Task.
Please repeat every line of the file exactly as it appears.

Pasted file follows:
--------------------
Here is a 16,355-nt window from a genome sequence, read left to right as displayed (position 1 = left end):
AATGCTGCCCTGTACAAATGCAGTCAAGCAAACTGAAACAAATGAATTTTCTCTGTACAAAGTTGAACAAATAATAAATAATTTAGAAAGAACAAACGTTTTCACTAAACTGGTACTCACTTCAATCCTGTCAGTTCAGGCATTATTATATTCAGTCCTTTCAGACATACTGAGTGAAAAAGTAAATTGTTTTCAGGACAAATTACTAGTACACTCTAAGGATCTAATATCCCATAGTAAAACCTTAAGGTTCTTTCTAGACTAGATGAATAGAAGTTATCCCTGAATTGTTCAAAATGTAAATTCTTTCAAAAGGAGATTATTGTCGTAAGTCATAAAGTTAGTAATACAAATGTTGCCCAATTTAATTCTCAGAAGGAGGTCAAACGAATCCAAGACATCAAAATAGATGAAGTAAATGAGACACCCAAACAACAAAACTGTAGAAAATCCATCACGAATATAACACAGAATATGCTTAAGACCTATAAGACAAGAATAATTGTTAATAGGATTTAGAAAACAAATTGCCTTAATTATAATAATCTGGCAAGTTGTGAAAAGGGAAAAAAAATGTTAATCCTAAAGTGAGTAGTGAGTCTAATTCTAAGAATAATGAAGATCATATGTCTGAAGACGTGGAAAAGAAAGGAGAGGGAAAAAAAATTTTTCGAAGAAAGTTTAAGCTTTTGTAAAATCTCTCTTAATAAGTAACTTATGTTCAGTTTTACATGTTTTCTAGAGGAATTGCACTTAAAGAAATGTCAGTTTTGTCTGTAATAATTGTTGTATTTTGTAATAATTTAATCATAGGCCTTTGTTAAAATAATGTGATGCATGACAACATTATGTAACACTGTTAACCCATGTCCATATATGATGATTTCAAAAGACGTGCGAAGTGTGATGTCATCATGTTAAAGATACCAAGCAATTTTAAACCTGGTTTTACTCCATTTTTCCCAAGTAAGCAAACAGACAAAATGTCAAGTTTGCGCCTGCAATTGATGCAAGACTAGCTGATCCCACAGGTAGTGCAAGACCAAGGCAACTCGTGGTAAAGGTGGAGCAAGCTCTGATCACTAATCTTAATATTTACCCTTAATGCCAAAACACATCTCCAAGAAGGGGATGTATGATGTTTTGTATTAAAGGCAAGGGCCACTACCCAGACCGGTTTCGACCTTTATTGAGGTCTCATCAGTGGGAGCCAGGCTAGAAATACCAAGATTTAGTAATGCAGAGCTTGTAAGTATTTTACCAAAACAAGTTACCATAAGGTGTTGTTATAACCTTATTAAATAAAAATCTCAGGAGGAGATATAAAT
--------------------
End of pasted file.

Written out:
Here is a 16,355-nt window from a genome sequence, read left to right as displayed (position 1 = left end):
AATGCTGCCCTGTACAAATGCAGTCAAGCAAACTGAAACAAATGAATTTTCTCTGTACAAAGTTGAACAAATAATAAATAATTTAGAAAGAACAAACGTTTTCACTAAACTGGTACTCACTTCAATCCTGTCAGTTCAGGCATTATTATATTCAGTCCTTTCAGACATACTGAGTGAAAAAGTAAATTGTTTTCAGGACAAATTACTAGTACACTCTAAGGATCTAATATCCCATAGTAAAACCTTAAGGTTCTTTCTAGACTAGATGAATAGAAGTTATCCCTGAATTGTTCAAAATGTAAATTCTTTCAAAAGGAGATTATTGTCGTAAGTCATAAAGTTAGTAATACAAATGTTGCCCAATTTAATTCTCAGAAGGAGGTCAAACGAATCCAAGACATCAAAATAGATGAAGTAAATGAGACACCCAAACAACAAAACTGTAGAAAATCCATCACGAATATAACACAGAATATGCTTAAGACCTATAAGACAAGAATAATTGTTAATAGGATTTAGAAAACAAATTGCCTTAATTATAATAATCTGGCAAGTTGTGAAAAGGGAAAAAAAATGTTAATCCTAAAGTGAGTAGTGAGTCTAATTCTAAGAATAATGAAGATCATATGTCTGAAGACGTGGAAAAGAAAGGAGAGGGAAAAAAAATTTTTCGAAGAAAGTTTAAGCTTTTGTAAAATCTCTCTTAATAAGTAACTTATGTTCAGTTTTACATGTTTTCTAGAGGAATTGCACTTAAAGAAATGTCAGTTTTGTCTGTAATAATTGTTGTATTTTGTAATAATTTAATCATAGGCCTTTGTTAAAATAATGTGATGCATGACAACATTATGTAACACTGTTAACCCATGTCCATATATGATGATTTCAAAAGACGTGCGAAGTGTGATGTCATCATGTTAAAGATACCAAGCAATTTTAAACCTGGTTTTACTCCATTTTTCCCAAGTAAGCAAACAGACAAAATGTCAAGTTTGCGCCTGCAATTGATGCAAGACTAGCTGATCCCACAGGTAGTGCAAGACCAAGGCAACTCGTGGTAAAGGTGGAGCAAGCTCTGATCACTAATCTTAATATTTACCCTTAATGCCAAAACACATCTCCAAGAAGGGGATGTATGATGTTTTGTATTAAAGGCAAGGGCCACTACCCAGACCGGTTTCGACCTTTATTGAGGTCTCATCAGTGGGAGCCAGGCTAGAAATACCAAGATTTAGTAATGCAGAGCTTGTAAGTATTTTACCAAAACAAGTTACCATAAGGTGTTGTTATAACCTTATTAAATAAAAATCTCAGGAGGAGATATAAAT